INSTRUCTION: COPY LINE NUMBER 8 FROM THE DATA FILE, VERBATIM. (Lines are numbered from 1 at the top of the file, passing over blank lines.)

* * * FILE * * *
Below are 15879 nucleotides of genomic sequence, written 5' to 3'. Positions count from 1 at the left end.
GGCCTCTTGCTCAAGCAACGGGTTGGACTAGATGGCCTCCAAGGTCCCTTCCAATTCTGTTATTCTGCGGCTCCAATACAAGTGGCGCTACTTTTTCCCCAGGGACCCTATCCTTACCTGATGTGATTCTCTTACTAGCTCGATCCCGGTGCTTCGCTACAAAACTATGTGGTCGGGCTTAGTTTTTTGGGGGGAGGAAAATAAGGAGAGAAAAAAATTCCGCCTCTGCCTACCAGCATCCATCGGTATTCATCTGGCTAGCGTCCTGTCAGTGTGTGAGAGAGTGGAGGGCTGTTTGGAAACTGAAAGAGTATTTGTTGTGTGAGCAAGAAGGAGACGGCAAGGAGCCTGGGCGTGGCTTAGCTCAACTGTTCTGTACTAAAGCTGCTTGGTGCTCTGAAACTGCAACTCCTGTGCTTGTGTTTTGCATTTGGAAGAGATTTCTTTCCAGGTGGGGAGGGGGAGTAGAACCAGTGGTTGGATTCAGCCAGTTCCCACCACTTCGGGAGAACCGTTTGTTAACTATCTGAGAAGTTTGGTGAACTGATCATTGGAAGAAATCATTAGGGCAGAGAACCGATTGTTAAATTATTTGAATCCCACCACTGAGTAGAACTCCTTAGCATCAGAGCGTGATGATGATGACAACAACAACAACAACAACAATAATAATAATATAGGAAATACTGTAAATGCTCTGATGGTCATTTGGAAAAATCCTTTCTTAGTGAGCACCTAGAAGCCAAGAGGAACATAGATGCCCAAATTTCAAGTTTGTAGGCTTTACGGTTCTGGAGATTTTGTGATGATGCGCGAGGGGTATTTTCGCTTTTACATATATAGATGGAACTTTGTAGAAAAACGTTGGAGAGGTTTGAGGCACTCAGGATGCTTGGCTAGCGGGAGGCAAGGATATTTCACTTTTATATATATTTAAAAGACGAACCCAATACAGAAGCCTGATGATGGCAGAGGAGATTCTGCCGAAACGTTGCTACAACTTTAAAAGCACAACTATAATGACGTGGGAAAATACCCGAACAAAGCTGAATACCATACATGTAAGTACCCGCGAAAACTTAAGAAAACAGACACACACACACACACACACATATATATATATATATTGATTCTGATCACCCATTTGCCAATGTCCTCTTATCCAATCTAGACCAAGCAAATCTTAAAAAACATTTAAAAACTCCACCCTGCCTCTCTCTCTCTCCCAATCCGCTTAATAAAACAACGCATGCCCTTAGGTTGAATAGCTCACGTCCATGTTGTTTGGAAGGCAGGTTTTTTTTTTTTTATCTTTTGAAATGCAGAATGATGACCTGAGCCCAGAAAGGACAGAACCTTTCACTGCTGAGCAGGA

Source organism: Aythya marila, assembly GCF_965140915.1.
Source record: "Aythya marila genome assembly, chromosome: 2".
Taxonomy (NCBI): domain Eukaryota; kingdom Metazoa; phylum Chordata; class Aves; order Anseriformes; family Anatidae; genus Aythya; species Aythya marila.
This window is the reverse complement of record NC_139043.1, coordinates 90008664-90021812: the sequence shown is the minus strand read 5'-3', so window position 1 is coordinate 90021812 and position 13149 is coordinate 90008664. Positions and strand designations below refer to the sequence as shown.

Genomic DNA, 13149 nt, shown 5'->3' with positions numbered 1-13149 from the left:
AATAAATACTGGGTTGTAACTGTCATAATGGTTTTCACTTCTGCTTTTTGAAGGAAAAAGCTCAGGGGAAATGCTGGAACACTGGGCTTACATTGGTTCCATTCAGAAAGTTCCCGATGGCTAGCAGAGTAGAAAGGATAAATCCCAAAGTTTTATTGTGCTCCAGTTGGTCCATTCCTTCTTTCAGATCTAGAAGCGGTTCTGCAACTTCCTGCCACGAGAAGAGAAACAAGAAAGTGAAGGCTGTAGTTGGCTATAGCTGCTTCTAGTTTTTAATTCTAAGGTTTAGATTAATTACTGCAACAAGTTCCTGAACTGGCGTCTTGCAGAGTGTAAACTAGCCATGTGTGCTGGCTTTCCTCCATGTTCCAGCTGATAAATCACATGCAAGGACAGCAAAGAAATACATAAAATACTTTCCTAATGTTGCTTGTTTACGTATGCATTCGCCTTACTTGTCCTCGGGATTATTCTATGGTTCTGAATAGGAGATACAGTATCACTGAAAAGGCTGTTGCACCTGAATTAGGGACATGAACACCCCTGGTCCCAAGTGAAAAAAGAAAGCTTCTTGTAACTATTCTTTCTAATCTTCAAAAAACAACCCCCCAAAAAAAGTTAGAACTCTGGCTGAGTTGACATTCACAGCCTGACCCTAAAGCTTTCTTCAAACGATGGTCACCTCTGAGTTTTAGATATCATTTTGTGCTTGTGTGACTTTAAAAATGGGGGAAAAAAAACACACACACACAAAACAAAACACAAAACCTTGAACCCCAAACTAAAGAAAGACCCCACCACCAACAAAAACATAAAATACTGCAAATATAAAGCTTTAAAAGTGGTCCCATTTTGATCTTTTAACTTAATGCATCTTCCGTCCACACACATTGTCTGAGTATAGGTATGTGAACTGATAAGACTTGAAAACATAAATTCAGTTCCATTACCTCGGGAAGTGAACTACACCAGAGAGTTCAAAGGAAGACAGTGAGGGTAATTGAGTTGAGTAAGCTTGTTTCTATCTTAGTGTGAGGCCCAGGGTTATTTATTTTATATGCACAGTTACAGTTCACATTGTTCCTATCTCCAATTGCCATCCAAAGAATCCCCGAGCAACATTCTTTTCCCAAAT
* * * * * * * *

AATAAATACTGGGTTGTAACTGTCATAATGGTTTTCACTTCTGCTTTTTGAAGGAAAAAGCTCAGGGGAAATGCTGGAACACTGGGCTTACATTGGTTCCATTCAGAAAGTTCCCGATGGCTAGCAGAGTAGAAAGGATAAATCCCAAAGTTTTATTGTGCTCCAGTTGGTCCATTCCTTCTTTCAGATCTAGAAGCGGTTCTGCAACTTCCTGCCACGAGAAGAGAAACAAGAAAGTGAAGGCTGTAGTTGGCTATAGCTGCTTCTAGTTTTTAATTCTAAGGTTTAGATTAATTACTGCAACAAGTTCCTGAACTGGCGTCTTGCAGAGTGTAAACTAGCCATGTGTGCTGGCTTTCCTCCATGTTCCAGCTGATAAATCACATGCAAGGACAGCAAAGAAATACATAAAATACTTTCCTAATGTTGCTTGTTTACGTATGCATTCGCCTTACTTGTCCTCGGGATTATTCTATGGTTCTGAATAGGAGATACAGTATCACTGAAAAGGCTGTTGCACCTGAATTAGGGACATGAACACCCCTGGTCCCAAGTGAAAAAAGAAAGCTTCTTGTAACTATTCTTTCTAATCTTCAAAAAACAACCCCCCAAAAAAAGTTAGAACTCTGGCTGAGTTGACATTCACAGCCTGACCCTAAAGCTTTCTTCAAACGATGGTCACCTCTGAGTTTTAGATATCATTTTGTGCTTGTGTGACTTTAAAAATGGGGGAAAAAAAACACACACACACAAAACAAAACACAAAACCTTGAACCCCAAACTAAAGAAAGACCCCACCACCAACAAAAACATAAAATACTGCAAATATAAAGCTTTAAAAGTGGTCCCATTTTGATCTTTTAACTTAATGCATCTTCCGTCCACACACATTGTCTGAGTATAGGTATGTGAACTGATAAGACTTGAAAACATAAATTCAGTTCCATTACCTCGGGAAGTGAACTACACCAGAGAGTTCAAAGGAAGACAGTGAGGGTAATTGAGTTGAGTAAGCTTGTTTCTATCTTAGTGTGAGGCCCAGGGTTATTTATTTTATATGCACAGTTACAGTTCACATTGTTCCTATCTCCAATTGCCATCCAAAGAATCCCCGAGCAACATTCTTTTCCCAAAT